Hey Leaders: Criticism Bites!


When an employee makes a poor decision, you as a leader may be tempted to criticize them or their actions. This is especially likely if there is a pattern of poor decision making.

You do this, after all, because you want to stop this pattern of behavior…

Criticism Bites!

When the employee fails again, you criticize more or harder. You feel like you’re not being heard or you’re being openly defied. You feel like you’re being attacked.

And naturally, the receiver of the criticism also feel attacked.

But what most reactionary leaders do not take the time to consider is the adverse effects the criticism can have on the person being criticized. They simply react with hurtful speech; expect changed behavior; and forget that their harsh and hurtful tongue-lashing ever happened.

They leave their victim to heal their own wounds without any regard for the damage that was done. Reactionary leaders who criticize don’t understand that their venomous criticism can have an almost toxic effect on the body.

More often, it leads to worse performance, motivation, and engagement.

And, they generally don’t understand, nor care, that their criticism rarely generates improved performance.

Vicious Cycle of Criticism

  1. The leader repeatedly criticizes or blames an employee for a particular decision, behavior, or performance.
  2. The employee may accept some responsibility for a particular outcome, but feels undeserving of the amount or degree of criticism. The employee takes on a victim mentality, leading to resistance to change, expectations of further abuse, and feelings of righteousness.
  3. In order to avoid criticism, the employee may delay or fail to report problems in the future.
  4. The employee’s delay or failure to report problems incites the leader to criticize more, which leads to even worse employee performance, motivation, and engagement.

Criticism Kills :: Feedback Builds

It is certainly necessary to provide constructive feedback to your employees.

You do not have to be mean, however, to help others understand that what they have done has not been effective or efficient.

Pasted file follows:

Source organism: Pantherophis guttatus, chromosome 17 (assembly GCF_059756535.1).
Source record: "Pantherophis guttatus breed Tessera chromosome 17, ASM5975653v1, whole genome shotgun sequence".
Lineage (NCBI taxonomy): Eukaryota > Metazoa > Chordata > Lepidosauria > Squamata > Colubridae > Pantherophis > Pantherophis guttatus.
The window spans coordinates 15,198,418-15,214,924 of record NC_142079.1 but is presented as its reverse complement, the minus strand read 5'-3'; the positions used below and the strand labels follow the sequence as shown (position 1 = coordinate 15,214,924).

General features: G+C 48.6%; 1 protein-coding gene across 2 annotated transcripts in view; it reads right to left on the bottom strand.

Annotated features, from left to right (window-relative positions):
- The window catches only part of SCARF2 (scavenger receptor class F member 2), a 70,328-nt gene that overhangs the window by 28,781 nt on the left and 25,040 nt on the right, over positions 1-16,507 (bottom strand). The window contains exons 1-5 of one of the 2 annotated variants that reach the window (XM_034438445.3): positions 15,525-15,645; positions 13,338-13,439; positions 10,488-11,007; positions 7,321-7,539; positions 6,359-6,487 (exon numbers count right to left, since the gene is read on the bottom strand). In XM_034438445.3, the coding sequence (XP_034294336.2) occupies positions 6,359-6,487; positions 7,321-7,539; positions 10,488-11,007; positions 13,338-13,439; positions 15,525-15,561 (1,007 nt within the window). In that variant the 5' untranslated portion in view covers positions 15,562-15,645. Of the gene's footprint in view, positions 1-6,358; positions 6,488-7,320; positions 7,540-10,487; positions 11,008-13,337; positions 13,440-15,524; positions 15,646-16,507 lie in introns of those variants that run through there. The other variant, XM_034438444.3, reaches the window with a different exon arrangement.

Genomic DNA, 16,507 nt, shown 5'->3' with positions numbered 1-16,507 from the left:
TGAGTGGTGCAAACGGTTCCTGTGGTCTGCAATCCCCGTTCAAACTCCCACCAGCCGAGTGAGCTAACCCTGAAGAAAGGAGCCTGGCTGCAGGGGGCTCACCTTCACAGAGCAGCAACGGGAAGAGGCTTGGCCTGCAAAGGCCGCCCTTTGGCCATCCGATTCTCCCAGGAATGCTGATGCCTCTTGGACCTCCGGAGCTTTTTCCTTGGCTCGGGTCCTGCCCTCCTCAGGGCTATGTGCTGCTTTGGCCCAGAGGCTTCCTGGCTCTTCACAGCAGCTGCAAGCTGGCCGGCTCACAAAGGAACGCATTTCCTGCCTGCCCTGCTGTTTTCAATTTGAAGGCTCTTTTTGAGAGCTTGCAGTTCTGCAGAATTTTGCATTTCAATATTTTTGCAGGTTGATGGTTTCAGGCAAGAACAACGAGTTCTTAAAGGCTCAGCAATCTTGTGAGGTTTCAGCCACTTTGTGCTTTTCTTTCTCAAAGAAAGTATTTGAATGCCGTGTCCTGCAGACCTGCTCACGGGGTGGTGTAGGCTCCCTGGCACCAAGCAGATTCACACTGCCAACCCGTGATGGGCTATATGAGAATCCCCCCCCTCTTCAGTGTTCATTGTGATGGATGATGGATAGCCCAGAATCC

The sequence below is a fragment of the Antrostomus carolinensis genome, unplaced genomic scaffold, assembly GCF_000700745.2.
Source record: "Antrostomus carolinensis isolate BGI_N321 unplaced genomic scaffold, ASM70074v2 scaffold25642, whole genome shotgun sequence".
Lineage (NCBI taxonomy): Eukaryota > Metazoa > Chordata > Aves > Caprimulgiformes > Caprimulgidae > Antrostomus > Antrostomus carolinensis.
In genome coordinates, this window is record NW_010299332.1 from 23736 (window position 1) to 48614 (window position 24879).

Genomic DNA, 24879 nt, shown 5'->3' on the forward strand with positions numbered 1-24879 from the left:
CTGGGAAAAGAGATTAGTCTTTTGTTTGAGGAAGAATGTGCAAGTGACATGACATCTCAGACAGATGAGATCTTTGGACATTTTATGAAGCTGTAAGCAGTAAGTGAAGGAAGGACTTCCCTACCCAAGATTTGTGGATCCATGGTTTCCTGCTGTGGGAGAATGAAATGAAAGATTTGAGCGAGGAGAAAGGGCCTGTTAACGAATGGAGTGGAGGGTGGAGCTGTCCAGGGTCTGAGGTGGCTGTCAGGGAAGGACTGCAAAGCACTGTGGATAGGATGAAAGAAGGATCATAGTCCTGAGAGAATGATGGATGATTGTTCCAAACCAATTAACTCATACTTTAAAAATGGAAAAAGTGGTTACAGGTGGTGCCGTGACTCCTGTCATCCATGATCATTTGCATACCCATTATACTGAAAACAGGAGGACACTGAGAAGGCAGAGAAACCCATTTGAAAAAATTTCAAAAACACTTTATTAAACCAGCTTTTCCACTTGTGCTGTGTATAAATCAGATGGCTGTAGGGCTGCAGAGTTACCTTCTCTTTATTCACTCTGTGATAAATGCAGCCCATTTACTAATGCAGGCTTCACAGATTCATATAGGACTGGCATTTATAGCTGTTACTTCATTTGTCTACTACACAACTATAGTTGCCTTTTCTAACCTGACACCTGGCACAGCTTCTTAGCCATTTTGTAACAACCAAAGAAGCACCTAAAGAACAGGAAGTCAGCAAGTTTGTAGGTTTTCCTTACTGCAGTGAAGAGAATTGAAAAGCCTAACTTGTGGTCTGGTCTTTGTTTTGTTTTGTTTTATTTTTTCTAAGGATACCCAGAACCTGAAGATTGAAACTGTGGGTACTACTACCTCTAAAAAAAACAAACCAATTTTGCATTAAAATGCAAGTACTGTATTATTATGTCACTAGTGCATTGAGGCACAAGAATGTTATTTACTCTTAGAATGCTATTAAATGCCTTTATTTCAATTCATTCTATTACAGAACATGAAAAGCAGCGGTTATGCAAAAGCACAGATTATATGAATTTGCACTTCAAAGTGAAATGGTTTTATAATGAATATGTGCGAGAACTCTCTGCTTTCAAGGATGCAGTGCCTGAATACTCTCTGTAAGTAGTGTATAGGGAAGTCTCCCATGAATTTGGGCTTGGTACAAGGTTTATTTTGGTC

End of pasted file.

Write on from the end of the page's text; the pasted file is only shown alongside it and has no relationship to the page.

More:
Rather than level criticism, ask the employee to evaluate his or her work and propose a solution for the future. It is amazing how insightful people can be about their own work, especially if the objectives or goals are clear and they don’t feel attacked.

Can you share a story where you have seen the cycle of criticism show up in an organization? I would love to hear how your story played out!


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Learn, Grow & Develop Other Leaders

Gary B. Cohen
Gary Cohen is Author, Speaker (on leadership) & Executive Coach at CO2 Partners
He serves clients with executive coaching and leadership coaching services

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6 Reasons Leaders Don’t Fire Employees and Should!

Scared Boss

So leader, are you a scaredy cat when it comes to firing employees? Or do you suffer from potential fear, regret, anxiety, or “analysis paralysis” when you have to let someone go?

If so, you are not alone!

But these (an many other) reasons so not let you off the hook of responsibility when it comes to your role in keeping your team working best and most efficiently. The sad truth in being a boss is that you will have to let people go.

Sometimes it is for performance, and other times is it because of downsizing. But this is still part of your job.

And although having people around who shouldn’t be there is bad enough, many leaders exacerbate the problem by not firing them.

So what’s a leader to do?

Here are 5 reason, no six, reasons why leaders don’t fire their employees and why they should.

6 Reasons Leaders Don’t Fire Employees and Should!

No. 1 – You see yourself as nice.

When someone is not performing, it is either because they are not motivated to perform or they do not have the requisite skills. If you’ve tried a variety of motivational strategies and have offered skills training, and yet you still haven’t seen significant progress, you and the employee are better off parting ways.

Firing may not seem “nice” in the short-term, but it’s actually the kindest thing you can do for struggling employees in the long-term; the sooner they’re fired, the sooner they can move on to jobs where they have a better chance to succeed.

Don’t let your self-image get in the way of doing what’s right.

No. 2 – You will have to do their job while you find a replacement.

Sometimes a replacement can’t be found within the organization. Sometimes the only one suitable for doing the job is you, the leader. The search for a replacement may take a while, which makes it even harder for you to swallow the idea of doing your job and another one.